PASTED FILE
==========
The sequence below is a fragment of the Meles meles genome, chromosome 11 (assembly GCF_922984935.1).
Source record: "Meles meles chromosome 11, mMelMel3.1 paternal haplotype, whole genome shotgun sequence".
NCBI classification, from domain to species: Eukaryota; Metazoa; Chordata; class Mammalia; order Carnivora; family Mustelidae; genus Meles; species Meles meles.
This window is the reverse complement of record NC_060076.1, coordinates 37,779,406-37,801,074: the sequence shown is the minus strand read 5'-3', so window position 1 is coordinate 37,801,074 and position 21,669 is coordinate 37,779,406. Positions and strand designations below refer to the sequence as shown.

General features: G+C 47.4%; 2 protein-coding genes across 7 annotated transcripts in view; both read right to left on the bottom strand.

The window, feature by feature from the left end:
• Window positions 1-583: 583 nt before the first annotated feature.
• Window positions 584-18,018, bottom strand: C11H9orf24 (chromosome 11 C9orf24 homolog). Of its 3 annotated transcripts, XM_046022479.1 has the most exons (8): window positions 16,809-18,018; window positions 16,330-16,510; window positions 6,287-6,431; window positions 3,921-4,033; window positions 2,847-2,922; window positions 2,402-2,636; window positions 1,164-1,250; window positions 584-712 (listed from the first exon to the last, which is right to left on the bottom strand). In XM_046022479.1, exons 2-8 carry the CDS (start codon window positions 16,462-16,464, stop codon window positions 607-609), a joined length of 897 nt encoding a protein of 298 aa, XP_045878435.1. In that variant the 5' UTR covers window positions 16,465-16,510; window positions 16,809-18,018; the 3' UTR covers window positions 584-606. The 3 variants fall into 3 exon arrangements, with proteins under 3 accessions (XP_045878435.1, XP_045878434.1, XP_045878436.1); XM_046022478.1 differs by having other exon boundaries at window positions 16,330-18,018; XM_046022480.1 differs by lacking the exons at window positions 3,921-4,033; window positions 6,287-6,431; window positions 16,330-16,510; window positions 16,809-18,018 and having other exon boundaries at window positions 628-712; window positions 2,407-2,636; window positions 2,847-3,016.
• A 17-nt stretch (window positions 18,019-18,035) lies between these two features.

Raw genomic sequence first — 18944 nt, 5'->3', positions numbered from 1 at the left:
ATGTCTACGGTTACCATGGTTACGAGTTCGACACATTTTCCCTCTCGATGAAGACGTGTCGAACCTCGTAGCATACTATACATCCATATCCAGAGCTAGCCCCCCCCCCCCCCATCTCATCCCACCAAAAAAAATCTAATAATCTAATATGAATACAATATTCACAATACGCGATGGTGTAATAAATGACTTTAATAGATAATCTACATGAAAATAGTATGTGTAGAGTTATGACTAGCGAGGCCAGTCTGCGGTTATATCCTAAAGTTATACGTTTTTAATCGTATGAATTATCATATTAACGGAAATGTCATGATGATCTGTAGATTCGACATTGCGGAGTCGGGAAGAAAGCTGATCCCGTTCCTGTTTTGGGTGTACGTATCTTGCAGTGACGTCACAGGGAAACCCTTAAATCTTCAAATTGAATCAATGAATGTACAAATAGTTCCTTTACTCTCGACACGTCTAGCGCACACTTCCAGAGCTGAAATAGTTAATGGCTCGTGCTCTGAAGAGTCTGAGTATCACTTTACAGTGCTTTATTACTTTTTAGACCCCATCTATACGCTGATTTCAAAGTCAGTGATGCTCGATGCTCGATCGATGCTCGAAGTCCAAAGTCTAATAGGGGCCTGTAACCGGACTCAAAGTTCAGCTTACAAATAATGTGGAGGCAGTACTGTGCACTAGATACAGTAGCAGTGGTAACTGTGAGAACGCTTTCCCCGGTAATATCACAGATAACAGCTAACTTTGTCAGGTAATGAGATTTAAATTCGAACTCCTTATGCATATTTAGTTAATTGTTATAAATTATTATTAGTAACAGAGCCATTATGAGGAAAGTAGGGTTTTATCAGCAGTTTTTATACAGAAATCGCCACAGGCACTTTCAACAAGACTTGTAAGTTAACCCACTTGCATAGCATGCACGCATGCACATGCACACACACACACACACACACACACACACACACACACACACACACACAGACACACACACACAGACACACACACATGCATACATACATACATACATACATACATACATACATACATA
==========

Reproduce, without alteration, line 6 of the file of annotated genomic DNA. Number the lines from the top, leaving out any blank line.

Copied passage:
The window, feature by feature from the left end: